The language of § 6008(c) appears to be mandatory in character. It states that "the appellant shall file." While the words "shall" and "may" do not always by themselves determine the mandatory or permissive character of a statute, it is generally presumed that the word "shall" indicates a mandatory requirement. Gow v. Consolidated Coppermines Corp., 19 Del. Ch. 172, 165 A. 136 (1933); 2 Southerland, Statutory Construction § 2803 (3d Ed. 1940). Such a presumption is reasonable because the General Assembly appears to have made discriminate use of the two words throughout the section.

*668 A statute should be construed so that effect is given to all of its provisions, and so that no part is superfluous or insignificant. Harlee v. Federal Finance Corp. of America, 4 W.W.Harr. 345, 152 A. 596 (Del.Super.1931). The provisions of subsection (c) can be given effect consistent with the rest of the section only by construing them as the second of two mandatory steps required by co-ordinated provisions of the statute.

Such a construction is consistent with the whole of the legislative scheme expressed in § 6008. Upon notice of appeal to the secretary under subsection (a) the order or decision appealed from is stayed. Yet the Commission obviously cannot begin its appellate deliberations until it has received the record of the proceedings below, and it is reasonable to conclude that the General Assembly intended to charge the appellant in subsection (c) with the burden of providing that record to the Commission within the reasonable time limit therein specified.

The right to appeal in this State exists only to the extent it is provided for in the Constitution and laws, and an appellate tribunal is without jurisdiction to hear an appeal unless the proceeding therefor is filed within the time allowed by the governing law. Casey v. Southern Corporation, 26 Del.Ch. 447, 29 A.2d 174 (Del. Supr.1940). Section 6008(c) sets such a time limit and the appellant failed to complete the filing within that time limit. It follows that the Commission never gained jurisdiction over the appeal, and that the final order of the secretary was not subject to review after the expiration of the time allowed for appeals in § 6008.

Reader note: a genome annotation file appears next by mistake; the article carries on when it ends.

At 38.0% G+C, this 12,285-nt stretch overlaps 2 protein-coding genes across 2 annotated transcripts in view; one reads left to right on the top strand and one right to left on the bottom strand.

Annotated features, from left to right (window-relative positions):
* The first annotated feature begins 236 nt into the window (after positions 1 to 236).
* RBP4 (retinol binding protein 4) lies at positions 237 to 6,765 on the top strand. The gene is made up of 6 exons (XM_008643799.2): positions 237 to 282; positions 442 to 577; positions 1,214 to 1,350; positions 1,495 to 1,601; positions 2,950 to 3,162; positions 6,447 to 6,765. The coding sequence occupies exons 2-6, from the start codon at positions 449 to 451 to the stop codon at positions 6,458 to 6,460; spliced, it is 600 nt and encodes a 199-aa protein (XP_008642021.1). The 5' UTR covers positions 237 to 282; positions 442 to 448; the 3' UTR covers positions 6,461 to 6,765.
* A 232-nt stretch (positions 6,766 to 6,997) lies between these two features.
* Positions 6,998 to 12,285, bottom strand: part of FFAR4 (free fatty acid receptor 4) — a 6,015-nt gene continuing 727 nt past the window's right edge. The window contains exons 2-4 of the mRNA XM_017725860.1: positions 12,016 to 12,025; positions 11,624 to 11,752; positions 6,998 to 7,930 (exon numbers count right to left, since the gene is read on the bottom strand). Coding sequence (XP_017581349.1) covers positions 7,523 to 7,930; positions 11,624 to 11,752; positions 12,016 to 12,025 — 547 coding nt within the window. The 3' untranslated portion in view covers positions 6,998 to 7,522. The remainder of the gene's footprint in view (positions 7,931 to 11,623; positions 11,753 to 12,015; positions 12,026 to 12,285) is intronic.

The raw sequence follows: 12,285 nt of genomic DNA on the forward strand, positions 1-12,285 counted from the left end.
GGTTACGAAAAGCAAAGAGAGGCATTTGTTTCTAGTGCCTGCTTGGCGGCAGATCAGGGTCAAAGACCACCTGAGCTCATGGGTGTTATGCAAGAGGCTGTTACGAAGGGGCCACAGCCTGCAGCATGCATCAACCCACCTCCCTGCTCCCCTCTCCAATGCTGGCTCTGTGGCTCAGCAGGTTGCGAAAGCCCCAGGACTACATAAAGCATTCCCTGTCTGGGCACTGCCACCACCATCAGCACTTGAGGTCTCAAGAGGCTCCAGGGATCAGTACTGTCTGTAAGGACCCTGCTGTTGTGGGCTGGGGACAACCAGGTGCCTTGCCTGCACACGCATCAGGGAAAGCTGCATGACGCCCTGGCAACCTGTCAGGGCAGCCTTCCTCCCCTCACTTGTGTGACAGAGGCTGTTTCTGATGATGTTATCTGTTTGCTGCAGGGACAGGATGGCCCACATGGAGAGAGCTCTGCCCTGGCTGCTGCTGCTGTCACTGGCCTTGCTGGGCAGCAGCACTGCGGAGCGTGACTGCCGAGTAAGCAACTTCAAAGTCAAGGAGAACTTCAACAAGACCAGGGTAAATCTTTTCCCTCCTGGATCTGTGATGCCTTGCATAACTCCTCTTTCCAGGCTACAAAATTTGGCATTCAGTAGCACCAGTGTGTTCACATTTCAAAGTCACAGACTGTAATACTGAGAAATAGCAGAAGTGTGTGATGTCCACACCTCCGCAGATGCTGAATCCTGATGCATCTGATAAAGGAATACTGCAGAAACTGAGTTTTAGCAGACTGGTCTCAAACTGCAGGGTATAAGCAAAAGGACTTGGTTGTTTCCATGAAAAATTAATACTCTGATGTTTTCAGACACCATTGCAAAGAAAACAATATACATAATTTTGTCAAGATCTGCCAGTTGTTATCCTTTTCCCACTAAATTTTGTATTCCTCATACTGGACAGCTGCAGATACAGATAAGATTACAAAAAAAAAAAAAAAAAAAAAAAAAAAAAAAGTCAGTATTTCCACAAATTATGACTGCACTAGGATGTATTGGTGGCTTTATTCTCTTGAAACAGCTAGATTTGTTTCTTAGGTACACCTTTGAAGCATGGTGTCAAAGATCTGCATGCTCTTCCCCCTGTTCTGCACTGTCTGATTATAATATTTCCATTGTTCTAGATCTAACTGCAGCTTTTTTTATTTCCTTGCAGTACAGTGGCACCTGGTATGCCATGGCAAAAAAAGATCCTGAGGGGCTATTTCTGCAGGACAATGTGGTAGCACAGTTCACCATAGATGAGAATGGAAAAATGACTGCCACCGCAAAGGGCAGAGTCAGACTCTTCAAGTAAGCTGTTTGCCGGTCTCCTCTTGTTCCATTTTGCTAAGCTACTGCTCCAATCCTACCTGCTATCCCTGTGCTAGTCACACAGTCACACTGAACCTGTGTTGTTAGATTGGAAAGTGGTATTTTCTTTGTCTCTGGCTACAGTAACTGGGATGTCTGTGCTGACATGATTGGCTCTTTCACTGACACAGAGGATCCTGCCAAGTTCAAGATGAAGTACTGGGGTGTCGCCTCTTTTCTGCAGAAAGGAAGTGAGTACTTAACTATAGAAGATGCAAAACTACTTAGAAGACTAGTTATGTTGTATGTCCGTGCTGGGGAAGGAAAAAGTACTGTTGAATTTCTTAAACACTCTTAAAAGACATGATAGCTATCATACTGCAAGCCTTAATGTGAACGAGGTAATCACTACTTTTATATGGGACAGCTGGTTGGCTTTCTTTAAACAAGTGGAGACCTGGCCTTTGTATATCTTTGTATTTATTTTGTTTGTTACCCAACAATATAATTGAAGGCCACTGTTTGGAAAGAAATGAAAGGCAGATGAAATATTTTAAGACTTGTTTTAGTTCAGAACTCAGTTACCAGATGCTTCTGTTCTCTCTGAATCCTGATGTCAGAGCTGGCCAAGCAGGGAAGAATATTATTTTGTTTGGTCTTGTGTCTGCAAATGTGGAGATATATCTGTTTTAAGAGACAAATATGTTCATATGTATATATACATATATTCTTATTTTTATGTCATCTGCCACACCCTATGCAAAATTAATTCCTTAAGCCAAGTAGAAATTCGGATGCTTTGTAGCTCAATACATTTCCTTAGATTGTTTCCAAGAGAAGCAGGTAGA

I have considered appellant's argument that under the arguments advanced by Delmarva a failure by the secretary to provide the record within 20 days of the notice of appeal, as he is required to do by subsection (b), would defeat the Commission's jurisdiction as well. This it is said would be an absurd result. That argument is not persuasive because such a situation would fall within the exception noted by the Court in Casey v. Southern Corp., supra that a review proceeding is not defeated by the default of a third party officer when the appellant has otherwise done all that was required of him. In this case there is no claim that the failure to file was the fault of a government official who failed to do what he was requested to do.

Finally, I note that the requirement of 7 Del.C. § 6015 that this part of the Code be "liberally construed in order to effect the purpose thereof" is not helpful. I cannot presume that by "liberal construction" the General Assembly intended that the specific administrative procedure it provided for in order to perfect an appeal should be ignored.

The decision of the Commission is affirmed. In view of this result, it is unnecessary to consider the Commission's motion to be dismissed as a party defendant in this action.

The action is dismissed. It is so ordered.